Publishing 101

  1. Traditional and Self-Publishing
  2. Publishing vs. Printing
  3. Text and Formatting
  4. Fonts and Styling
  5. Editing and Proofreading
  6. Photos and Illustrations
  7. Color vs. B&W/Grayscale
  8. Paper Options
  9. Trim Sizes
  10. Covers and Bindings
  11. ISBN
  12. LCCN
  13. Copyright
  14. Publishing Costs
  15. Pricing Your Book
  16. Sales and Marketing
  17. Legal and Tax Requirements

ISBN

ISBN is an acronym for International Standard Book Number. As the name implies, ISBNs are international, meaning they are recognized in all countries regardless of where the corresponding books are published. ISBNs are assigned locally, however; each country has one designated ISBN agency to assign ISBNs for publishers and self-publishers in that country. For the United States and its territories, that agency is Bowker.

If you wish to sell your book in brick-and-mortar stores or online; to place your book with a wholesaler; and/or to place your book in libraries, your book will need an ISBN assigned to it. An ISBN is also necessary if you wish to list your book in Bowker's Books in Print, the main source used by booksellers and libraries to search for and order books. The listing in Books in Print contains information about the book itself, as well as ordering and correspondence information. The ISBN is printed on the copyright page of your book and on the back cover (either by itself or as part of a barcode).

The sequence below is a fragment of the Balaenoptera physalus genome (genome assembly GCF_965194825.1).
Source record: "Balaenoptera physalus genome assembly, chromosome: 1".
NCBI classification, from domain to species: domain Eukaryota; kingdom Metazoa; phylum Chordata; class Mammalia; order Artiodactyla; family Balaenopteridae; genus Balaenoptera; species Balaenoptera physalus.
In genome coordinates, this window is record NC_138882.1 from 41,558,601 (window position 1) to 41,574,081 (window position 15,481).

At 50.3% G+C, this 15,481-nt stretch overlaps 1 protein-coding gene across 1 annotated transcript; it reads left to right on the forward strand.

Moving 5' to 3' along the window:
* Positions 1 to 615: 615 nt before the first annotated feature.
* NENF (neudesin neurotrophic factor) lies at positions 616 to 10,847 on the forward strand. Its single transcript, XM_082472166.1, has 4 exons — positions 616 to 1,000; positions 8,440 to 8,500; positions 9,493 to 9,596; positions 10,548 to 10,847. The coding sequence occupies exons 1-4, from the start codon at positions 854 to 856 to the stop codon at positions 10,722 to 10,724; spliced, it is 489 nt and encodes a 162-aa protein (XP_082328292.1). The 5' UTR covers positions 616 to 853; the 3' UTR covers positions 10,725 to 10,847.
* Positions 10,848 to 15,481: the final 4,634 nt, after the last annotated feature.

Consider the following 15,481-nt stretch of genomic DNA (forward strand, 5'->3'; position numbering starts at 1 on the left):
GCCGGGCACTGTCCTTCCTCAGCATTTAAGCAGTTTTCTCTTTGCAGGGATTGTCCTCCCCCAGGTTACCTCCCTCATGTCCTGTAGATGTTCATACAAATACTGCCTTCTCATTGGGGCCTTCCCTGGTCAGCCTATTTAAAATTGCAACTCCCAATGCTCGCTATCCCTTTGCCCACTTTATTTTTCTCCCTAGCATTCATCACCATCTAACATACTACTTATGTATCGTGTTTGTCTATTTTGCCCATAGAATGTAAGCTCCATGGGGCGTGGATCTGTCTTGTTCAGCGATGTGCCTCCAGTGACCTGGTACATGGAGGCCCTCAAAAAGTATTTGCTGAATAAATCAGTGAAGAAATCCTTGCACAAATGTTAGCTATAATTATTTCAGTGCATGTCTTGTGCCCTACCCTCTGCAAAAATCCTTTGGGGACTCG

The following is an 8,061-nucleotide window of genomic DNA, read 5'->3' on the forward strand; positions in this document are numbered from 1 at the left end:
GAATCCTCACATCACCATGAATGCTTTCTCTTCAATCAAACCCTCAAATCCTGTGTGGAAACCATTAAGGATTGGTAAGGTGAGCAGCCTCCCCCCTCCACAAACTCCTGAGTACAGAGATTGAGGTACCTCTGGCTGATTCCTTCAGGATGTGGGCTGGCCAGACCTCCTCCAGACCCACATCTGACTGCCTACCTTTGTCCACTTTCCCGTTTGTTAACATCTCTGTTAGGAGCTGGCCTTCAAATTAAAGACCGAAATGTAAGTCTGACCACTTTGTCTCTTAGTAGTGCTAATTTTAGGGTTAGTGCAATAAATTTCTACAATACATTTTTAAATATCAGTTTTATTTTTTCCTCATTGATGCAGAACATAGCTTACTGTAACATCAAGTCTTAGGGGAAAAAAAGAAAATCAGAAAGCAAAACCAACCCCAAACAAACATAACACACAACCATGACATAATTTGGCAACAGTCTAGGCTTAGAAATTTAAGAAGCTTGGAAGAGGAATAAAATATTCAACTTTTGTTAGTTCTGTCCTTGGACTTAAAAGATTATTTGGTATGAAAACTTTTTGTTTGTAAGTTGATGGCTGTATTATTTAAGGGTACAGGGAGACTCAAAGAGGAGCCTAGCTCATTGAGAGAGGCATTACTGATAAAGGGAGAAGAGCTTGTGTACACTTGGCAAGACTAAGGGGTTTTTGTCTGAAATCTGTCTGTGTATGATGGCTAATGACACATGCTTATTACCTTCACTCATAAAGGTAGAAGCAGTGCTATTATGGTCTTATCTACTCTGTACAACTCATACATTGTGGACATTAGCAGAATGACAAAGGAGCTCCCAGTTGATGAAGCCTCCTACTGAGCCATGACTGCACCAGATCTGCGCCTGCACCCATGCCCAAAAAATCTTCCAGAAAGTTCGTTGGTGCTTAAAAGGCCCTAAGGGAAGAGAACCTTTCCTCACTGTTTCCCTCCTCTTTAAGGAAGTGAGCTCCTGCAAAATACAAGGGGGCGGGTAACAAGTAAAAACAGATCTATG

If you wish to release different versions of your book (e.g., softcover, hardcover, e-book), each version must have its own ISBN. This is also true for future editions of your book or if you reprint your book with a different publisher in the future. A reprint of your book that is the same as the original printing or contains only minor typographical corrections can use the ISBN originally assigned.

ISBNs are typically purchased by the self-publisher or publisher and they are not transferable. Some publishers, especially self-publishers, will allow authors to purchase their own ISBNs to be used on their books. Such authors will likely wish to buy just a single ISBN, which is more expensive because the per-ISBN price decreases when the numbers are purchased in bulk. The ISBN is NOT related to the copyright. Unless specified otherwise by the book's publisher, the author of the book owns the copyright regardless of who purchases the ISBN.

Some publishing companies, especially online self-publishers, claim to be Bowker agents authorized to purchase single ISBNs in an author's name at a lower price than that listed at the Bowker ISBN website. Be very wary of any publisher making such claims. Bowker does have a "Channel Partner" program, but that program has been suspended due to the abundance of publishers falsely claiming they are Bowker agents, as discussed above. Existing Channel Partners were allowed to remain as such, but Bowker is not accepting new applications. If you are considering a publisher claiming to be a Bowker agent, make absolutely certain the publisher is truly part of the Bowker Channel Partner program. Otherwise, you may pay for an ISBN that is either invalid or turns out not to be in your name. If in doubt and you really want one or more ISBNs in your name, make the purchase yourself directly from Bowker's site. In addition, make sure the publisher agrees to use your ISBN in (and on) your book.